Newsletter 196: Dec 4, 2017

The Center for Decision Sciences at Columbia Business School
Welcome to the Center for Decision Sciences' Weekly Newsletter. Below you can find a list of events of interest.

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Seminars of Interest at Columbia

Monday December 4th

2:30pm to 3:45pm - IAB 1101
Economic Theory Workshop - Arthur Robson
No Title Available

Tuesday December 5th

12:30pm to 1:45pm - Uris 307
Columbia Macro Lunch Group - Stephanie Schmitt-Grohe
Title Not Available

2:15pm to 3:45pm - IAB 1101
Industrial Organization and Strategy - Ali Hortacsu (Chicago)
Search and Screening in Credit Markets (with Sumit Agarwal, John Grigsby, Gregor Matvos, Amit Seru and Vincent Yao)

4:00pm to 5:30pm - Jerome L. Greene Science Center
Systems, Cognitive, and Computational Neuroscience Seminar - Elizabeth Buffalo (University of Washington)
Bridging the Gap Between the Spatial and Mnemonic Views of the Hippocampus

4:15pm to 5:45pm - IAB 1101
Money-Macro Workshop - David Dorn (Univeristy of Zurich)
The Fall of the Labor Share and the Rise of Superstar Firms (with David Autor, Lawrence F. Katz, Christina Patterson, and John Van Reenen)

Wednesday December 6th

4:15pm to 5:45pm - IAB 1101
Applied Microeconomics - Ricardo Perez-Truglia
No Title Available

Thursday December 7th

12:30pm to 1:30pm - Uris 331
Finance Free Lunch (Faculty Only) - Olivier Darmouni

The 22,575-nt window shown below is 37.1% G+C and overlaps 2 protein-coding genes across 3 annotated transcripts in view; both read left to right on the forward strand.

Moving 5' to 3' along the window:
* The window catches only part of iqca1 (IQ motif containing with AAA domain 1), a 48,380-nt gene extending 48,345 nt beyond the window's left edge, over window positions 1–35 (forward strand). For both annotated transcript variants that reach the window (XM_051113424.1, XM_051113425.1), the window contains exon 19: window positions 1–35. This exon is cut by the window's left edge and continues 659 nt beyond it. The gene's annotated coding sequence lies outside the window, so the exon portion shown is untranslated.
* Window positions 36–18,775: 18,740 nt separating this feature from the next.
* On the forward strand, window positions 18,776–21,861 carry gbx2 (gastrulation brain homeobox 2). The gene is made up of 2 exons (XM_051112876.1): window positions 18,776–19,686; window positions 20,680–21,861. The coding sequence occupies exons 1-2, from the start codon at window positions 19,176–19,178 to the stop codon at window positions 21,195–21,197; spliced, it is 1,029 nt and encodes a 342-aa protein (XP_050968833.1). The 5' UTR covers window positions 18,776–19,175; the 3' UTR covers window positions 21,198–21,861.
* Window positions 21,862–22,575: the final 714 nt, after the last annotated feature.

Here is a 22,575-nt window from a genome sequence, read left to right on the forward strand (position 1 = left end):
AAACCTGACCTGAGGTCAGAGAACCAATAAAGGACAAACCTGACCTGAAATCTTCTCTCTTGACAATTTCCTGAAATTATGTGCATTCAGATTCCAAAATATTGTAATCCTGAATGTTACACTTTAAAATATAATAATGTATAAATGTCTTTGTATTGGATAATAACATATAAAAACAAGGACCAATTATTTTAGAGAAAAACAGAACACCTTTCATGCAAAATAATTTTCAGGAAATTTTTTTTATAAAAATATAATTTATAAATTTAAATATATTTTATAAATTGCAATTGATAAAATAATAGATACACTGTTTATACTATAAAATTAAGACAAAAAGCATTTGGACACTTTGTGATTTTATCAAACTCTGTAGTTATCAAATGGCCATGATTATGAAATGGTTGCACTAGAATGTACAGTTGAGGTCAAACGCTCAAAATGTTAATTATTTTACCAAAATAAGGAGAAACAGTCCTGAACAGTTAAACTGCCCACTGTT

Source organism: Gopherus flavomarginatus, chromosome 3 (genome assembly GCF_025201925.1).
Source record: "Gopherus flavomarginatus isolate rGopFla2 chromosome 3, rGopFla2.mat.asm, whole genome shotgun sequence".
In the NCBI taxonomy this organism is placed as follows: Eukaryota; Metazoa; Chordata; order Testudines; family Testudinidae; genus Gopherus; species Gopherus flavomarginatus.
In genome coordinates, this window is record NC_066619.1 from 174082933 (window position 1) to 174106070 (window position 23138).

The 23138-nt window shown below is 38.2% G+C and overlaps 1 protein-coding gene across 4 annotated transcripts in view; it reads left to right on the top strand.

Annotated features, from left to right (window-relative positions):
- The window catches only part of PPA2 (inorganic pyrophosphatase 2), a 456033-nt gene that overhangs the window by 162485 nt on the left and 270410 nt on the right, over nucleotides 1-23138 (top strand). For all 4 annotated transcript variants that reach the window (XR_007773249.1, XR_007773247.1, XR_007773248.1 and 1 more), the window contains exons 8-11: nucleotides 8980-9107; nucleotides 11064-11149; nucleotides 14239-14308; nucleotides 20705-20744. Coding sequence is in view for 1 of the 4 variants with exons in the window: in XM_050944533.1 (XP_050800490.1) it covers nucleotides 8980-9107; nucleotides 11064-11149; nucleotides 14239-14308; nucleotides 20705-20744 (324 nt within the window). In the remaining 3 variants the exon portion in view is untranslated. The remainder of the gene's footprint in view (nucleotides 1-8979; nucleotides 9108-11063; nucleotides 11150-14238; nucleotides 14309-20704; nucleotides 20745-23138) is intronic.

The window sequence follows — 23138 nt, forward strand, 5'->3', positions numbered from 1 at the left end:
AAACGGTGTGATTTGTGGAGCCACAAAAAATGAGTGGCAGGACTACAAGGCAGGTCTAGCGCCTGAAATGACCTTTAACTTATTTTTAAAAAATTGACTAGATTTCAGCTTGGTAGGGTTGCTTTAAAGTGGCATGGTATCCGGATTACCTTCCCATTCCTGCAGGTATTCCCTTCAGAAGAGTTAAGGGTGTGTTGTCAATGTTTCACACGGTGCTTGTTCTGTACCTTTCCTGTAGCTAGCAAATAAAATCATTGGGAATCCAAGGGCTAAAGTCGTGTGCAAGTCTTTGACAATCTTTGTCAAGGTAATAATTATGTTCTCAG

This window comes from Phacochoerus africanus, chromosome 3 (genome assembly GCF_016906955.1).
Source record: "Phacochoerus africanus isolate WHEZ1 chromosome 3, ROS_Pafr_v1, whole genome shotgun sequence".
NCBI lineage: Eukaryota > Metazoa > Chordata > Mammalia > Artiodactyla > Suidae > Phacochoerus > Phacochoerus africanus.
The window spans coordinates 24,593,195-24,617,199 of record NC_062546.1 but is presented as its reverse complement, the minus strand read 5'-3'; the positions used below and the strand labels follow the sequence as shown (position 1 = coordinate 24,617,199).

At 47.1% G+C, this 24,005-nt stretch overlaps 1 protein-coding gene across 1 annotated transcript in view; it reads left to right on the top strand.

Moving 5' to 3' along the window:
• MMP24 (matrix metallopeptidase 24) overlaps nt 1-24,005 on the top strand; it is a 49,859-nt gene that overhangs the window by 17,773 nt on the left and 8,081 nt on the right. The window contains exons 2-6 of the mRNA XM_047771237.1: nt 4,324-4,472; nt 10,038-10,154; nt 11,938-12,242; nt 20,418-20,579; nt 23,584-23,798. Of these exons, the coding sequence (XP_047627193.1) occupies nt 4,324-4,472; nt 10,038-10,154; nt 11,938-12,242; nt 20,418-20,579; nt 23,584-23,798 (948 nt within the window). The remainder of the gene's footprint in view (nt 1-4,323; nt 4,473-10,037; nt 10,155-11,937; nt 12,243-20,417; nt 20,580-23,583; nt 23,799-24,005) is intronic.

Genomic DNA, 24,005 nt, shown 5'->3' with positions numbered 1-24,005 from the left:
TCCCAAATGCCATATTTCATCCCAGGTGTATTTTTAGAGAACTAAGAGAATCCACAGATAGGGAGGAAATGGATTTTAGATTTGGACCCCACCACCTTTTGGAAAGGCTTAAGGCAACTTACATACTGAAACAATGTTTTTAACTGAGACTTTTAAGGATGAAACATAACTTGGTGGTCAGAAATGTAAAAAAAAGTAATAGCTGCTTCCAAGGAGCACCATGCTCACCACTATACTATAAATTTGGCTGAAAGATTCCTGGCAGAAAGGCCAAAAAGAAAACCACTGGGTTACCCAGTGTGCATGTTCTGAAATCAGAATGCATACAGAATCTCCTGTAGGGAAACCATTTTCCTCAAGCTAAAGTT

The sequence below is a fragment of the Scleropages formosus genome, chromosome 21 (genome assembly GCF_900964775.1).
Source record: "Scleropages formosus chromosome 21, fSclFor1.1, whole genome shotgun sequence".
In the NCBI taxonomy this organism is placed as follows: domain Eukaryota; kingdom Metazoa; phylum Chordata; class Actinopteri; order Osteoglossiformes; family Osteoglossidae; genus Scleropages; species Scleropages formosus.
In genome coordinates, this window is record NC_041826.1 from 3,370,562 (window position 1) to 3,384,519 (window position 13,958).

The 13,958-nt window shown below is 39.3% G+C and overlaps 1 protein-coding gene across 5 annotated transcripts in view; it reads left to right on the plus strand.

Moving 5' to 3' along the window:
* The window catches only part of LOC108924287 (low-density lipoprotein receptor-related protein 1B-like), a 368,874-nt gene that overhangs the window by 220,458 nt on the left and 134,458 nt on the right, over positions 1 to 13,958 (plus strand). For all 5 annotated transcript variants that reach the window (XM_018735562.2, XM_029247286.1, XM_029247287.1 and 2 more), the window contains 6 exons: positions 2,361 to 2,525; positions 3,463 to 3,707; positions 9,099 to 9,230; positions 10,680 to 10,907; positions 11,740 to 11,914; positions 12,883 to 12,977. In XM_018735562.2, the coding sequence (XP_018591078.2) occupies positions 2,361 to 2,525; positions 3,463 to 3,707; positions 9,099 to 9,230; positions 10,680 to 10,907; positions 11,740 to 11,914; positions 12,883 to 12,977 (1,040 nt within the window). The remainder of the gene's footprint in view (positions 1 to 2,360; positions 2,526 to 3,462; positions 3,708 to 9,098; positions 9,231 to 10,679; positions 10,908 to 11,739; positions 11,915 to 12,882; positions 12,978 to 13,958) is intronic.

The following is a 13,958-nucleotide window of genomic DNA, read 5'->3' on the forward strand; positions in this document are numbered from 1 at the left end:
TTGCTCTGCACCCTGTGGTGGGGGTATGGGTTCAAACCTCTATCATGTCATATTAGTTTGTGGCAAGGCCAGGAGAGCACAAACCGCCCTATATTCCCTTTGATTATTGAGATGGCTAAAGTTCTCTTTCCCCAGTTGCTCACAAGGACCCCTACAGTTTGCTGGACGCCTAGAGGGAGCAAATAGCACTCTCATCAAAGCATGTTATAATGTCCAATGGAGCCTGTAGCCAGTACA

Title Not Available

Seminars of Interest at NYU

Tuesday, December 5th

2:40pm to 4:00pm - 19 West 4th Street, Room 517
Neuroeconomics Colloquium - Read Montague (Virginia Tech)
Probing human cognition with interactive economic games

Thursday December 7th

4:00pm to 5:30pm - Kaufman Management Center, 44 West 4th Street, Room M3-120 
Behavioral Economics and Public Policy Workshop - John Campbell (Harvard)
Restoring Rational Choice: The Challenge of Consumer Financial Regulation

Article of the Week
Poverty, ethics and discrimination: How culture plays into cognitive research
A new paper published in Nature Human Behavior discusses the intersection of culture and cognitive psychology, focusing on three main areas of overlap: poverty and scarcity/cognitive bandwidth, dual-process morality, and bias. The paper recommends that researchers in these areas of psychology engage in deeper understanding of the cultural elements of individuals' decisions and behavioral responses. The author recommends interdisciplinary collaboration when exploring these research questions in the future.

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